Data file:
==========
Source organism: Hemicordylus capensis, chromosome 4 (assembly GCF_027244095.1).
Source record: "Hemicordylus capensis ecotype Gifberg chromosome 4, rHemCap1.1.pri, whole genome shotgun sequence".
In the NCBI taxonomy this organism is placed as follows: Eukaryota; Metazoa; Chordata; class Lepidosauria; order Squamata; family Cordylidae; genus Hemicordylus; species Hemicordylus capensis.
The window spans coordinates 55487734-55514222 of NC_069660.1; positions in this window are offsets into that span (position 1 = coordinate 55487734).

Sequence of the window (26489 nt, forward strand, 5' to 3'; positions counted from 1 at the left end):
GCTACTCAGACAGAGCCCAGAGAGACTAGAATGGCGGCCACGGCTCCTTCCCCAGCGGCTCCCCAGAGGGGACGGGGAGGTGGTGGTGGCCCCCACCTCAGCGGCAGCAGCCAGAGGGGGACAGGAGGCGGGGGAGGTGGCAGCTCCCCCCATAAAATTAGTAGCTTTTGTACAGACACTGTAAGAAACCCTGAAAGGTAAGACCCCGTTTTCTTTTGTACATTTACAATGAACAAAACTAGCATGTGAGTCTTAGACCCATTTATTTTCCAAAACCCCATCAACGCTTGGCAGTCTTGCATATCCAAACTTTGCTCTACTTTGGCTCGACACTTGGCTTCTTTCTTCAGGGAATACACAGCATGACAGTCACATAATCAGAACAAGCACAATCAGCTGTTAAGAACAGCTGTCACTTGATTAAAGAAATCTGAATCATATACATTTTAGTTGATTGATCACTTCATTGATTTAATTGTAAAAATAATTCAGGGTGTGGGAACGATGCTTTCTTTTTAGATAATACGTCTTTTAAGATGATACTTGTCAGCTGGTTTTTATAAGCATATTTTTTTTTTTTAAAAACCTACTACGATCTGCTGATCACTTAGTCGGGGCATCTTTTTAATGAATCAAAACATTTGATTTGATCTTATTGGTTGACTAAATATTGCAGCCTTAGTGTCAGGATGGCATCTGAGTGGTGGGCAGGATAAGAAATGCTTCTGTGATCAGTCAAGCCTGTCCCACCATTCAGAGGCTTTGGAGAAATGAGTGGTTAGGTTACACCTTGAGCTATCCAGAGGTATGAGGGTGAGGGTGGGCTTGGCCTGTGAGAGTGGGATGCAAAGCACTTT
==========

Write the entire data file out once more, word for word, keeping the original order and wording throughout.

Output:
Source organism: Hemicordylus capensis, chromosome 4 (assembly GCF_027244095.1).
Source record: "Hemicordylus capensis ecotype Gifberg chromosome 4, rHemCap1.1.pri, whole genome shotgun sequence".
In the NCBI taxonomy this organism is placed as follows: Eukaryota; Metazoa; Chordata; class Lepidosauria; order Squamata; family Cordylidae; genus Hemicordylus; species Hemicordylus capensis.
The window spans coordinates 55487734-55514222 of NC_069660.1; positions in this window are offsets into that span (position 1 = coordinate 55487734).

Sequence of the window (26489 nt, forward strand, 5' to 3'; positions counted from 1 at the left end):
GCTACTCAGACAGAGCCCAGAGAGACTAGAATGGCGGCCACGGCTCCTTCCCCAGCGGCTCCCCAGAGGGGACGGGGAGGTGGTGGTGGCCCCCACCTCAGCGGCAGCAGCCAGAGGGGGACAGGAGGCGGGGGAGGTGGCAGCTCCCCCCATAAAATTAGTAGCTTTTGTACAGACACTGTAAGAAACCCTGAAAGGTAAGACCCCGTTTTCTTTTGTACATTTACAATGAACAAAACTAGCATGTGAGTCTTAGACCCATTTATTTTCCAAAACCCCATCAACGCTTGGCAGTCTTGCATATCCAAACTTTGCTCTACTTTGGCTCGACACTTGGCTTCTTTCTTCAGGGAATACACAGCATGACAGTCACATAATCAGAACAAGCACAATCAGCTGTTAAGAACAGCTGTCACTTGATTAAAGAAATCTGAATCATATACATTTTAGTTGATTGATCACTTCATTGATTTAATTGTAAAAATAATTCAGGGTGTGGGAACGATGCTTTCTTTTTAGATAATACGTCTTTTAAGATGATACTTGTCAGCTGGTTTTTATAAGCATATTTTTTTTTTTTAAAAACCTACTACGATCTGCTGATCACTTAGTCGGGGCATCTTTTTAATGAATCAAAACATTTGATTTGATCTTATTGGTTGACTAAATATTGCAGCCTTAGTGTCAGGATGGCATCTGAGTGGTGGGCAGGATAAGAAATGCTTCTGTGATCAGTCAAGCCTGTCCCACCATTCAGAGGCTTTGGAGAAATGAGTGGTTAGGTTACACCTTGAGCTATCCAGAGGTATGAGGGTGAGGGTGGGCTTGGCCTGTGAGAGTGGGATGCAAAGCACTTT